While I was at the cookout I snapped a bunch of pictures of the family and of my parent’s property. But for some reason I took a picture of a picture. It’s the one at the top of the page of the old guy. That’s my Great Grandfather, Norman. His first name is my middle name and I always felt like that was a really important piece of me.

His son was my grandfather, Leroy. My wife and I chose Leroy as our son’s middle name, hoping to start a family tradition.

I was going through the pictures of the weekend when I came across the one of Norman.  I stared at him for a long time, the deep wrinkles and sun-leathered skin had seen it all; drought, famine, the hottest summer, the coldest winters. I suddenly realized something.

He had to potty train my grandfather Leroy.  What a funny thing to think about. I can only think of those two as the older men that I knew, so the vision in my head looks more like a geriatric funny farm rather than the dairy farm they both grew up on.

But just as I share a name with Norman, I share a story, too; Potty Training. It’s literally the fraternal order, I am doing as my dad did, as his dad did, as his dad did, and so on. I wonder if they spent the week armed with hot dogs and scotch and that’s where I got this idea?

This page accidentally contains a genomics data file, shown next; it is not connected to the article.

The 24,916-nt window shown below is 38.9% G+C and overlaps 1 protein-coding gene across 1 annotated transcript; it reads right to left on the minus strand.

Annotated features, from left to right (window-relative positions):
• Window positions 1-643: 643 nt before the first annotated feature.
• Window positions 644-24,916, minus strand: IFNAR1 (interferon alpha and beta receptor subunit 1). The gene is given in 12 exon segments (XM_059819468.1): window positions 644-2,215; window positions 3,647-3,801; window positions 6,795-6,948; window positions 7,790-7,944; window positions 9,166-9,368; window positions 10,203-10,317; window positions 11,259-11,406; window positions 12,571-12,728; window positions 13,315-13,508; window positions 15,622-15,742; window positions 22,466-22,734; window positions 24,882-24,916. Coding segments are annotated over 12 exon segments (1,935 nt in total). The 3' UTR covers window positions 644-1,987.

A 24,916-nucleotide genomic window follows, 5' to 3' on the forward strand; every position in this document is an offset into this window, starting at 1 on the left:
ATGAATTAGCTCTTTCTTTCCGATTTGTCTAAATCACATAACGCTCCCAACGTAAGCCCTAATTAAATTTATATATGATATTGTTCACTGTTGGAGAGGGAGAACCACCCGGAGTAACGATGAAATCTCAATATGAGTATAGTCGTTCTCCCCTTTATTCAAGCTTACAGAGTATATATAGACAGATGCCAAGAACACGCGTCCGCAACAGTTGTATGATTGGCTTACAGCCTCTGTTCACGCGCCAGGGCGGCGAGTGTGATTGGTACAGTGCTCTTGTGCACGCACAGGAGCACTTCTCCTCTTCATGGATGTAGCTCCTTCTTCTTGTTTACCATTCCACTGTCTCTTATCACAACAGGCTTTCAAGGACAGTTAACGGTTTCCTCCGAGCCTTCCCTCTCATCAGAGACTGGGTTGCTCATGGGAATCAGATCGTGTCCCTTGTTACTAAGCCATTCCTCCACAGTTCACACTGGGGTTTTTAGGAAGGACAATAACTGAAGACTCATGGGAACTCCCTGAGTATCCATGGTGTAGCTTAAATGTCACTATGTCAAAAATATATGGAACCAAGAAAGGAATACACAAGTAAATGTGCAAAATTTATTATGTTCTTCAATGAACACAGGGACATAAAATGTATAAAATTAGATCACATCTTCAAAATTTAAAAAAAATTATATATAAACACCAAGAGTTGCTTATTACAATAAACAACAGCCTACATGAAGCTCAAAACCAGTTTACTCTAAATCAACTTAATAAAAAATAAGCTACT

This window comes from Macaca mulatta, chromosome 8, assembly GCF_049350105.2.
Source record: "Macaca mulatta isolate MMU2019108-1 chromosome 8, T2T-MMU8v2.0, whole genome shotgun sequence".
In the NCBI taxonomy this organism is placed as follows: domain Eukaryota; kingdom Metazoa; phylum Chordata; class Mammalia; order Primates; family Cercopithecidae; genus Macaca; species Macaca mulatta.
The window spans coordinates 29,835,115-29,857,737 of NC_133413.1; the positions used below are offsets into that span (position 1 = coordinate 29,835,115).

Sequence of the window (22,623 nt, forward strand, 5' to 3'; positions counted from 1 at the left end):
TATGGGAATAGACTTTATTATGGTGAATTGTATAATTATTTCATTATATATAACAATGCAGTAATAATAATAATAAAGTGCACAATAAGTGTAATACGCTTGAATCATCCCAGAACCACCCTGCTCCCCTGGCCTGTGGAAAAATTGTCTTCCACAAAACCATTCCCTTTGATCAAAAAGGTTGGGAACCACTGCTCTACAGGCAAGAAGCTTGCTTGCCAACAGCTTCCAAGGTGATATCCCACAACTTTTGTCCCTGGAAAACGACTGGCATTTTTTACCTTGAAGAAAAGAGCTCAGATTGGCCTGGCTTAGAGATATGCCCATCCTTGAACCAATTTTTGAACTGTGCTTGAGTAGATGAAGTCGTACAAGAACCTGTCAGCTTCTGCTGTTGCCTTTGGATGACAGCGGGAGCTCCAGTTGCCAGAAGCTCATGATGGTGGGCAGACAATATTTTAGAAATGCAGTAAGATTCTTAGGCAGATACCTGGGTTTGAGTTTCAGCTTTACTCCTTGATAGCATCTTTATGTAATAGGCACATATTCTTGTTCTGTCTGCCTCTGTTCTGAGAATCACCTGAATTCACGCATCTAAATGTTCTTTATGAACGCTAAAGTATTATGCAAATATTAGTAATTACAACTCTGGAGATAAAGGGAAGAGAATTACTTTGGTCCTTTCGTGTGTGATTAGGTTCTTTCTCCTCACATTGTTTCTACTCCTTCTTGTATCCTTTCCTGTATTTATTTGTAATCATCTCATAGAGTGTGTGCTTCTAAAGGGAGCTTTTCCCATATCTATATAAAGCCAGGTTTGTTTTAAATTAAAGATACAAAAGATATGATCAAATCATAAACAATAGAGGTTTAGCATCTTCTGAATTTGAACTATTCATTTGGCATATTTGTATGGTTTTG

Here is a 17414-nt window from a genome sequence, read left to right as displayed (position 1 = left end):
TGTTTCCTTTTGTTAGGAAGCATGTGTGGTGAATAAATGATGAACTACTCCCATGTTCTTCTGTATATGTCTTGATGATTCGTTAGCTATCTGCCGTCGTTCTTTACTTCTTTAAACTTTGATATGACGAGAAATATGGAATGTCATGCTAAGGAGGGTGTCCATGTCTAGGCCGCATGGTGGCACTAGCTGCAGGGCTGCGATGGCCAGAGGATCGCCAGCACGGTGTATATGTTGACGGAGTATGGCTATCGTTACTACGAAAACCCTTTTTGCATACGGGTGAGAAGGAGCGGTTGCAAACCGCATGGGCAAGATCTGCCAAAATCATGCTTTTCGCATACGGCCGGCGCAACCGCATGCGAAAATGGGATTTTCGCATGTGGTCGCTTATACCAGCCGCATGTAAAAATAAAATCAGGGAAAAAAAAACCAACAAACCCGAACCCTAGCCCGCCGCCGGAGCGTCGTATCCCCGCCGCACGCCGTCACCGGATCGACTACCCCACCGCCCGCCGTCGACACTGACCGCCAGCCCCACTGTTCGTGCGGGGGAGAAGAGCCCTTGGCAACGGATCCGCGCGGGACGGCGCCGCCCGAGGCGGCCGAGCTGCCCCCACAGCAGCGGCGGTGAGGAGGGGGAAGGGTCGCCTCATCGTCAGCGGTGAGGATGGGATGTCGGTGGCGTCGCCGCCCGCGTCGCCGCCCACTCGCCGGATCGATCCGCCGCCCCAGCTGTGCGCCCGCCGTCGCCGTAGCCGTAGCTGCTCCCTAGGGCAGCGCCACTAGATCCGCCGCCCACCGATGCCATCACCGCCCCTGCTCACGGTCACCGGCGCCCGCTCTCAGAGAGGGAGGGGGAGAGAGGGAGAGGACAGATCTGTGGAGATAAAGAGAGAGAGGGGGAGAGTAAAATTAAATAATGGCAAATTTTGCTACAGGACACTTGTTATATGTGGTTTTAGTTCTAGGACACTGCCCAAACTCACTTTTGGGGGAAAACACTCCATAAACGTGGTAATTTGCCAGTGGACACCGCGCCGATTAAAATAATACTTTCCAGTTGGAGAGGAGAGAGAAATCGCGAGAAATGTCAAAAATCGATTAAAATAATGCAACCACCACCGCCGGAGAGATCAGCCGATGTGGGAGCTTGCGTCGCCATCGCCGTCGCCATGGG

The Fraternal Order of Hot Dogs and Scotch - Anthony Norman White
The Fraternal Order of Hot Dogs and Scotch – Anthony Norman White

It doesn’t matter. That’s not the point.

The point is that we feel connected to our past and that it comes in all sorts of ways. I suddenly felt connected by more than just a name to my great grandpa by simply beginning the potty training process on my son. I felt as though I finally belonged in the White Fraternal Order of Things. I’m commencing my part in history.

But I like flashy names. And I like Hot Dogs. And I like scotch. So, there’s that.

I would like to extend the invitation to all new dads and moms who are about to begin the potty training process. Come be a part of the Fraternal Order of Hot Dogs and Scotch. It may not make potty training any easier, but it might make it tolerable because hot dogs and scotch.

(This piece is dedicated to Kiki. Thumbs up, dude.)